New Sources for Regionally Adapted Seeds

I wanted to take the opportunity to briefly share some exciting additions to locally sourced seed here in the Great Lakes/Midwest region. Over the past couple of years I have gotten a chance to meet and exchange seed with a number of growers here in Indiana and Michigan. While I appreciate all my customers from all 50 states, I am always excited to engage with local growers and gardeners who can benefit from my efforts at adapting  grains and other crops to our regional climate.

I wanted to mention a couple of regional seed growers who have started offering seed this year. Both are folks I personally know, have great respect for and above all, trust in their efforts to save seed, practice sustainable growing methods, and understand the need for regionally adapted seed sources.

My current trajectory as a seed grower is to focus primarily on grains. While I do offer a fair amount of legumes, tomatoes, peppers and a few others, my future focus will remain targeted on grains. These new seed businesses are offering much more by way of heritage beans, squash, and other veggies. If you are looking to add some exciting heritage crops to your gardens this spring, I urge you to check out these 2 seed houses. They currently sell all of their own seed, grown “on farm”, in Michigan.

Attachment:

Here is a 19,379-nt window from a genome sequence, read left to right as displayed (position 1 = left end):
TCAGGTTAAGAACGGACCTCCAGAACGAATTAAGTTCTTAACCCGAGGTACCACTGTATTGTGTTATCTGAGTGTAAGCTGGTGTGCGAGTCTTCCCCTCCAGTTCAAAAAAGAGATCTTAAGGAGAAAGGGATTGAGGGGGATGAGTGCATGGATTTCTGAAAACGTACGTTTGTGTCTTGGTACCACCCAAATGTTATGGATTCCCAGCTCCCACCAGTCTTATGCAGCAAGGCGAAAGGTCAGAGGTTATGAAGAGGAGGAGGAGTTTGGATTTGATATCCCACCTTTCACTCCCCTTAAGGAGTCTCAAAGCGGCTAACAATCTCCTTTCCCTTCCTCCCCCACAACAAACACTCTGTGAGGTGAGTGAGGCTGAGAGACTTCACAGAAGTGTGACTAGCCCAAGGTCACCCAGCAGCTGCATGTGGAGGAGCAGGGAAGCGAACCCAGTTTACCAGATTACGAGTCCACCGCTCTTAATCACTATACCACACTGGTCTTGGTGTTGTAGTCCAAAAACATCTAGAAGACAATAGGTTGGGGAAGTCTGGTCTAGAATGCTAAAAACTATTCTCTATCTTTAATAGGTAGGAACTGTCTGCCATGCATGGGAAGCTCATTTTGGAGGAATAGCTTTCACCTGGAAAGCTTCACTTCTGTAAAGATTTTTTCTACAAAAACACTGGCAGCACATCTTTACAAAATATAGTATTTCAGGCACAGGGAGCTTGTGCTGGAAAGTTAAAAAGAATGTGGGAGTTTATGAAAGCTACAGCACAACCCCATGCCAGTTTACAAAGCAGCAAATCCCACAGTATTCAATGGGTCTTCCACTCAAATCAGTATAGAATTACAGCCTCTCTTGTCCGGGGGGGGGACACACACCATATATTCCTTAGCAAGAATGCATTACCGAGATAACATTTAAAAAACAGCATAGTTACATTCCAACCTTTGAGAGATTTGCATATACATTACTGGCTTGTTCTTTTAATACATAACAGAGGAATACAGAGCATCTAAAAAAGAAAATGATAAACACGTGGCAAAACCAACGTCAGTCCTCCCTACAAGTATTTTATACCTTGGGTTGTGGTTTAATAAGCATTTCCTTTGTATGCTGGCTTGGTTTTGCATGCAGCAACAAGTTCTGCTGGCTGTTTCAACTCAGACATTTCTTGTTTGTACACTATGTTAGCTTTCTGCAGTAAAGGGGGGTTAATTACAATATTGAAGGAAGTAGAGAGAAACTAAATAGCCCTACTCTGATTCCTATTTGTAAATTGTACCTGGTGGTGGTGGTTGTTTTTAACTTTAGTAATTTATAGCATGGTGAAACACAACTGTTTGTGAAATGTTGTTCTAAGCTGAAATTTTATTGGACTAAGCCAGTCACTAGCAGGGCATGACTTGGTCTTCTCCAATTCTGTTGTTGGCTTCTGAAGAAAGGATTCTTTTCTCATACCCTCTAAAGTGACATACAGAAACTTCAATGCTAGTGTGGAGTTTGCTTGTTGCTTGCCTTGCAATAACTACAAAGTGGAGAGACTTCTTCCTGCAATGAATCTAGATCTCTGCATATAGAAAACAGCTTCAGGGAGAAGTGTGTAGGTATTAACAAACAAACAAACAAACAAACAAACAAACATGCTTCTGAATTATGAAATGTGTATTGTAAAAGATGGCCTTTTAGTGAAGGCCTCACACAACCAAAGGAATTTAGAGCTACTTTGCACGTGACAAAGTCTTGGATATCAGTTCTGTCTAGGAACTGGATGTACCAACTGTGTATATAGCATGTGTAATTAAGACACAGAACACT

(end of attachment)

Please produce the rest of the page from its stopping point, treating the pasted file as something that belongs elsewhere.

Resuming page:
First, I would suggest taking a look at Great Lakes Staple Seed. Operated by Eleanor and Scott Hucker, in Ortonville, Michigan. I received some of their bean seed last week (Alubia de Tolusa and Dolloff), and the seed was gorgeous and high quality! If you check out their website, you will find a great assortment of rare legumes including lentils, peas, soybeans, and other various common beans. In addition, they also have some great squash and grain varieties. I know for a fact they intend to offer a broader collection of grains in the future. Scott has been busy working his way through the entire corpus of the KUSA seed collection. These are rare grain varieties that need to be grown out, curated, and made more widely available.

Secondly, I would recommend taking a look at the Small House Farm, in Sanford, Michigan, operated by Ben and Heather Cohen. Ben has been busy helping to establish community seed banks, seed swaps, and seed libraries here in the Midwest. I met Ben in the fall of 2016, at a seed swap hosted by SEED Brown County, in Nashville, Indiana. They are now offering seed for a number of rare heirloom beans, squash and melons, as well as tomato and pepper varieties on their website. Small House Farm also sells cold pressed oils, seeds and nuts, and herbal body care products.

I also want to mention two larger, established seed companies based in Ann Arbor Michigan. Nature and Nurture Seeds specializes in seed that is locally grown, adapted to the Great Lakes Region/Midwest, and Heritage and Slow Food Ark of Taste varietals. The Ann Arbor Seed Company grows and processes open pollinated seed in Washtenaw County, Michigan, with the goal of offering local gardeners/farmers an alternative source for vegetable and ornamental seed. Both of these seed businesses offer a broad variety of vegetables, herbs and flowers.

Grow Soil First, Grow Food Second, and please support local farmers and seed growers!










This entry was posted in Grains, Heritage and Ancient Grains, Legumes, Uncategorized and tagged , , , , , , , , . Bookmark the permalink.

Leave a Reply

Your email address will not be published.